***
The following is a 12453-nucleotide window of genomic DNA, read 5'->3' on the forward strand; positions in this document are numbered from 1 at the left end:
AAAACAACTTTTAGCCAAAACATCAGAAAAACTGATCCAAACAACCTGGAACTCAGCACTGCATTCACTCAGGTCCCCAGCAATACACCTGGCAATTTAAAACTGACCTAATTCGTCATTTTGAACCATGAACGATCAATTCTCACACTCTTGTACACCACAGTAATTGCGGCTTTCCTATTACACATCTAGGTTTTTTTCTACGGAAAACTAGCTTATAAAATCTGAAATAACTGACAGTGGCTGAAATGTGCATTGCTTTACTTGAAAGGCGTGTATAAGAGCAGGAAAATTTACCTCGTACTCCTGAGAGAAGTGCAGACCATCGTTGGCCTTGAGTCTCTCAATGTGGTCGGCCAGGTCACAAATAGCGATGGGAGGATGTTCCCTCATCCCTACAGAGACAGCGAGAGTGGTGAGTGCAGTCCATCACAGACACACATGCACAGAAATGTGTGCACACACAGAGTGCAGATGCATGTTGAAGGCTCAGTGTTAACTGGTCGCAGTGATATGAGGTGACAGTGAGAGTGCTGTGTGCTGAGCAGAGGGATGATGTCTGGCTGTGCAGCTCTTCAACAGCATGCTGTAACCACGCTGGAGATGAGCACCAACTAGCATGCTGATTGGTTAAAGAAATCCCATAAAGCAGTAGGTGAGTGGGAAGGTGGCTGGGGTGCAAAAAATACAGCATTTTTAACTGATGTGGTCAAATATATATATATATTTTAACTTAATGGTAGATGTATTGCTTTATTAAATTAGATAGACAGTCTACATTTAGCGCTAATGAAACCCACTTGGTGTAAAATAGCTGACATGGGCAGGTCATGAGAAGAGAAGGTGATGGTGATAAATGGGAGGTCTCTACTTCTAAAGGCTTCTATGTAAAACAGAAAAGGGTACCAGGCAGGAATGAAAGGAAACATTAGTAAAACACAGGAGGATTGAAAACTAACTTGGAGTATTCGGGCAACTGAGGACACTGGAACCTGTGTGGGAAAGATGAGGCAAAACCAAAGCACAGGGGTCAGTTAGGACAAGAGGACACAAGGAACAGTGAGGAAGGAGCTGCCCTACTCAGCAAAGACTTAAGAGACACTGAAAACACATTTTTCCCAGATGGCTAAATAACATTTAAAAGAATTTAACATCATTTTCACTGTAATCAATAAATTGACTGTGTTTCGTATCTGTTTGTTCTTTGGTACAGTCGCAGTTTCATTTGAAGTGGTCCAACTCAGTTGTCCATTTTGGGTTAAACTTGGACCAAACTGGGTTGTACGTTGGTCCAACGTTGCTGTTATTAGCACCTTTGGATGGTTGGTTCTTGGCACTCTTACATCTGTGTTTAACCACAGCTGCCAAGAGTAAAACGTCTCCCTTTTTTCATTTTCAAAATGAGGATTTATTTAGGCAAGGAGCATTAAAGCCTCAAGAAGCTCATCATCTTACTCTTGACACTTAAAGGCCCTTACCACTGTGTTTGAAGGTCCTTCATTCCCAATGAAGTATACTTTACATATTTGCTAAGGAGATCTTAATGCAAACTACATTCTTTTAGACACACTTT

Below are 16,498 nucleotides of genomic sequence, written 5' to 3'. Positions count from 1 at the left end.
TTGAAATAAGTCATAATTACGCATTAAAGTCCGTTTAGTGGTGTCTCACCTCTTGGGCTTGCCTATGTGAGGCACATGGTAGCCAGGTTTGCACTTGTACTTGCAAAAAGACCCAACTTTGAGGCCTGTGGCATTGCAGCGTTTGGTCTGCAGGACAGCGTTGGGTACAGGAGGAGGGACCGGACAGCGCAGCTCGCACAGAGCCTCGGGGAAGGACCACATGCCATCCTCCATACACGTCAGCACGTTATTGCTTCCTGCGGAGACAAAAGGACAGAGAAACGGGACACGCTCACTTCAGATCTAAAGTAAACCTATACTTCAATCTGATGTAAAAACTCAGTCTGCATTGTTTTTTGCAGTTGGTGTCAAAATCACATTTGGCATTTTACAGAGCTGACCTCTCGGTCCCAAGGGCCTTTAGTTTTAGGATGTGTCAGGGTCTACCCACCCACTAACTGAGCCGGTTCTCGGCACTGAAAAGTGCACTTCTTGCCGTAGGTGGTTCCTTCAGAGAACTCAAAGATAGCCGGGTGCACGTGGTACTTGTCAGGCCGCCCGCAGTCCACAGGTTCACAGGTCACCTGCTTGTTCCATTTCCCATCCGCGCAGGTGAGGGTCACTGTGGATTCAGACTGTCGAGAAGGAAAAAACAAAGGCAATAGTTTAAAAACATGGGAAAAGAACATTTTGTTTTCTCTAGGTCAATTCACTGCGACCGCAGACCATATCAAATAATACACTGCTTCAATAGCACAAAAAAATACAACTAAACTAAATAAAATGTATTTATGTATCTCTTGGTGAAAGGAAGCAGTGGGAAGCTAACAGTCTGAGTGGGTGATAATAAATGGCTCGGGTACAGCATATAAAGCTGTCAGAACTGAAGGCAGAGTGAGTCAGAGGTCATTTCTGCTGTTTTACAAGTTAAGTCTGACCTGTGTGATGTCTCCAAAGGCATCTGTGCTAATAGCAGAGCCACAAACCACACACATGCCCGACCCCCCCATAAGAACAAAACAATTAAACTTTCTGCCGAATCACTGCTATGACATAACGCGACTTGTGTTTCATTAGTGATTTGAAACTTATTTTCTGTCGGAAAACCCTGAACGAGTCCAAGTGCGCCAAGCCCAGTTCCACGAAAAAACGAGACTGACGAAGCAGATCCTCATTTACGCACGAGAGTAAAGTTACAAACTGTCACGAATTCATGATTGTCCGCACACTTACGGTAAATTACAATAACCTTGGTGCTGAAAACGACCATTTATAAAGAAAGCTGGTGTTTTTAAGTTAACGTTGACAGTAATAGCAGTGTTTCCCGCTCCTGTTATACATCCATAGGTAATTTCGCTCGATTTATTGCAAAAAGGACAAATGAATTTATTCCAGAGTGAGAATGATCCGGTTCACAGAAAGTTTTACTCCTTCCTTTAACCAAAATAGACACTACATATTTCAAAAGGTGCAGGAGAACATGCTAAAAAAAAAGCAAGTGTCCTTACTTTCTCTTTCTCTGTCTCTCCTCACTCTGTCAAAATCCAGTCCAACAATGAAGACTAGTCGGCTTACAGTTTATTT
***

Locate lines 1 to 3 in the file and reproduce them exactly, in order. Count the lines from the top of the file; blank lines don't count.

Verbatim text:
The following is a 12453-nucleotide window of genomic DNA, read 5'->3' on the forward strand; positions in this document are numbered from 1 at the left end:
AAAACAACTTTTAGCCAAAACATCAGAAAAACTGATCCAAACAACCTGGAACTCAGCACTGCATTCACTCAGGTCCCCAGCAATACACCTGGCAATTTAAAACTGACCTAATTCGTCATTTTGAACCATGAACGATCAATTCTCACACTCTTGTACACCACAGTAATTGCGGCTTTCCTATTACACATCTAGGTTTTTTTCTACGGAAAACTAGCTTATAAAATCTGAAATAACTGACAGTGGCTGAAATGTGCATTGCTTTACTTGAAAGGCGTGTATAAGAGCAGGAAAATTTACCTCGTACTCCTGAGAGAAGTGCAGACCATCGTTGGCCTTGAGTCTCTCAATGTGGTCGGCCAGGTCACAAATAGCGATGGGAGGATGTTCCCTCATCCCTACAGAGACAGCGAGAGTGGTGAGTGCAGTCCATCACAGACACACATGCACAGAAATGTGTGCACACACAGAGTGCAGATGCATGTTGAAGGCTCAGTGTTAACTGGTCGCAGTGATATGAGGTGACAGTGAGAGTGCTGTGTGCTGAGCAGAGGGATGATGTCTGGCTGTGCAGCTCTTCAACAGCATGCTGTAACCACGCTGGAGATGAGCACCAACTAGCATGCTGATTGGTTAAAGAAATCCCATAAAGCAGTAGGTGAGTGGGAAGGTGGCTGGGGTGCAAAAAATACAGCATTTTTAACTGATGTGGTCAAATATATATATATATTTTAACTTAATGGTAGATGTATTGCTTTATTAAATTAGATAGACAGTCTACATTTAGCGCTAATGAAACCCACTTGGTGTAAAATAGCTGACATGGGCAGGTCATGAGAAGAGAAGGTGATGGTGATAAATGGGAGGTCTCTACTTCTAAAGGCTTCTATGTAAAACAGAAAAGGGTACCAGGCAGGAATGAAAGGAAACATTAGTAAAACACAGGAGGATTGAAAACTAACTTGGAGTATTCGGGCAACTGAGGACACTGGAACCTGTGTGGGAAAGATGAGGCAAAACCAAAGCACAGGGGTCAGTTAGGACAAGAGGACACAAGGAACAGTGAGGAAGGAGCTGCCCTACTCAGCAAAGACTTAAGAGACACTGAAAACACATTTTTCCCAGATGGCTAAATAACATTTAAAAGAATTTAACATCATTTTCACTGTAATCAATAAATTGACTGTGTTTCGTATCTGTTTGTTCTTTGGTACAGTCGCAGTTTCATTTGAAGTGGTCCAACTCAGTTGTCCATTTTGGGTTAAACTTGGACCAAACTGGGTTGTACGTTGGTCCAACGTTGCTGTTATTAGCACCTTTGGATGGTTGGTTCTTGGCACTCTTACATCTGTGTTTAACCACAGCTGCCAAGAGTAAAACGTCTCCCTTTTTTCATTTTCAAAATGAGGATTTATTTAGGCAAGGAGCATTAAAGCCTCAAGAAGCTCATCATCTTACTCTTGACACTTAAAGGCCCTTACCACTGTGTTTGAAGGTCCTTCATTCCCAATGAAGTATACTTTACATATTTGCTAAGGAGATCTTAATGCAAACTACATTCTTTTAGACACACTTT

Below are 16,498 nucleotides of genomic sequence, written 5' to 3'. Positions count from 1 at the left end.